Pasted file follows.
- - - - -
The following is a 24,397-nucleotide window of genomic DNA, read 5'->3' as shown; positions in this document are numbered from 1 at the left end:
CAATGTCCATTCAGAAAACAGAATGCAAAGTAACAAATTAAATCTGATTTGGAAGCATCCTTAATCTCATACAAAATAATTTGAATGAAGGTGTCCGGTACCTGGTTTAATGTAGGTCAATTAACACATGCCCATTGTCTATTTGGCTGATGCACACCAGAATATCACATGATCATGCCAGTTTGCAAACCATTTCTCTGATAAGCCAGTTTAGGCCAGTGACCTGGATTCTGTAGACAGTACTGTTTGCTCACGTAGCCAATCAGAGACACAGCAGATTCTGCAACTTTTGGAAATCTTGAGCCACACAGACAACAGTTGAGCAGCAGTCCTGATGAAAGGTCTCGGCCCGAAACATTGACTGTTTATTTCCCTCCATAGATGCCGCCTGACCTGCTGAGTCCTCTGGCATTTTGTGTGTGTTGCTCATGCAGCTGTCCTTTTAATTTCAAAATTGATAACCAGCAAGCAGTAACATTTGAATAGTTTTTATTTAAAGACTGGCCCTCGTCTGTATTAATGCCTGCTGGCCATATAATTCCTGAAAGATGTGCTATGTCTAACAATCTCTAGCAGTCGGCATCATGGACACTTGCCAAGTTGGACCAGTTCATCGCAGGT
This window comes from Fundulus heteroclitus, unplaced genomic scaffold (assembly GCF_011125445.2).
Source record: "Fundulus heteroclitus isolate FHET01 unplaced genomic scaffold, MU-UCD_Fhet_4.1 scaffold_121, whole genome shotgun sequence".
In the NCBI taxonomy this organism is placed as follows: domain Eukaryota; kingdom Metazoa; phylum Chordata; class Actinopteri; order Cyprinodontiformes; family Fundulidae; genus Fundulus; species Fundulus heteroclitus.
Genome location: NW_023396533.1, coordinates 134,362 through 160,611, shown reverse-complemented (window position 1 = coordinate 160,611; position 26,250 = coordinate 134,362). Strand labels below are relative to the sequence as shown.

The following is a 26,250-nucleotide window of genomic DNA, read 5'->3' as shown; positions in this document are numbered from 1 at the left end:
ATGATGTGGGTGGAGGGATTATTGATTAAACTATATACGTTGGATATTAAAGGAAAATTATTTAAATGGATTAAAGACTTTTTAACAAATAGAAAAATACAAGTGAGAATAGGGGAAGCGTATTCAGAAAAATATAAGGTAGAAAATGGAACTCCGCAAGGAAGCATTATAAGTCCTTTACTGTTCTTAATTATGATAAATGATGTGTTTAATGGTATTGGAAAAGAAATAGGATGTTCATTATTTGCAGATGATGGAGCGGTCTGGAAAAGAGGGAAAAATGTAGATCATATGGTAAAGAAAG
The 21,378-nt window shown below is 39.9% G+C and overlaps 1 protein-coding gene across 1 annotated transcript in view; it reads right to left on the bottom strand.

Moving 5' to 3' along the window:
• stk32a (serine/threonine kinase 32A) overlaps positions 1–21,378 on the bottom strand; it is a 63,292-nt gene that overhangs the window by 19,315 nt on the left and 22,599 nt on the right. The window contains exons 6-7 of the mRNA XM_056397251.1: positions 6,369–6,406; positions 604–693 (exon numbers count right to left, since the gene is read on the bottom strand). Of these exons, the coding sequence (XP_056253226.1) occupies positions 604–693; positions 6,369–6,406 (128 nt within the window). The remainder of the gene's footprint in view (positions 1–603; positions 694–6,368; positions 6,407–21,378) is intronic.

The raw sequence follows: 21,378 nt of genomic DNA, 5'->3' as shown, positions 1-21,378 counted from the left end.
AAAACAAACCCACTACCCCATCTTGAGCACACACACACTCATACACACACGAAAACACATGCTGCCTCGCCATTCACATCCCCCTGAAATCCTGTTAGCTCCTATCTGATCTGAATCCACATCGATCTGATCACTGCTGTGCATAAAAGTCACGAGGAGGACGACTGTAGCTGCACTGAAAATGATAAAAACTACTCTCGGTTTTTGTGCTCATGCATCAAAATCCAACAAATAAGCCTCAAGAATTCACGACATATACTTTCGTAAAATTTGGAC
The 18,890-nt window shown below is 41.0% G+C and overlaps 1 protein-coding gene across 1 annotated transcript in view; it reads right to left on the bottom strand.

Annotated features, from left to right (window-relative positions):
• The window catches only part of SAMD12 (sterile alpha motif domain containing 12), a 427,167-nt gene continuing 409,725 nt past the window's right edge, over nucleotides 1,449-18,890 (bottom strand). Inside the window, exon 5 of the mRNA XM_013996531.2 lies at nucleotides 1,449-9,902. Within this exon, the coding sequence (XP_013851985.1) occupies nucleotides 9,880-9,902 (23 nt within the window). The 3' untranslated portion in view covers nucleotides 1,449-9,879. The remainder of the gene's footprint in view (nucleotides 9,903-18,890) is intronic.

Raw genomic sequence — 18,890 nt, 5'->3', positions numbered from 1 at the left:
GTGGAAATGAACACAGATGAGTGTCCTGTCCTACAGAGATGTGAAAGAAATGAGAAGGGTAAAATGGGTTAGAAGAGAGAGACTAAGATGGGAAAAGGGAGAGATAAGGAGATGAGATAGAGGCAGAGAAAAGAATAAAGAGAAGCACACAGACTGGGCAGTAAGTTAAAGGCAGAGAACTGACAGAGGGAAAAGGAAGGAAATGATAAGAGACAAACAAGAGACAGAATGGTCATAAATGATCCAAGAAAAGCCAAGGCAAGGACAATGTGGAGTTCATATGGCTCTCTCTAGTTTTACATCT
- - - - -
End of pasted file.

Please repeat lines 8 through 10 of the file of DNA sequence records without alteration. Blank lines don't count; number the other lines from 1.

ATGATGTGGGTGGAGGGATTATTGATTAAACTATATACGTTGGATATTAAAGGAAAATTATTTAAATGGATTAAAGACTTTTTAACAAATAGAAAAATACAAGTGAGAATAGGGGAAGCGTATTCAGAAAAATATAAGGTAGAAAATGGAACTCCGCAAGGAAGCATTATAAGTCCTTTACTGTTCTTAATTATGATAAATGATGTGTTTAATGGTATTGGAAAAGAAATAGGATGTTCATTATTTGCAGATGATGGAGCGGTCTGGAAAAGAGGGAAAAATGTAGATCATATGGTAAAGAAAG
The 21,378-nt window shown below is 39.9% G+C and overlaps 1 protein-coding gene across 1 annotated transcript in view; it reads right to left on the bottom strand.

Moving 5' to 3' along the window: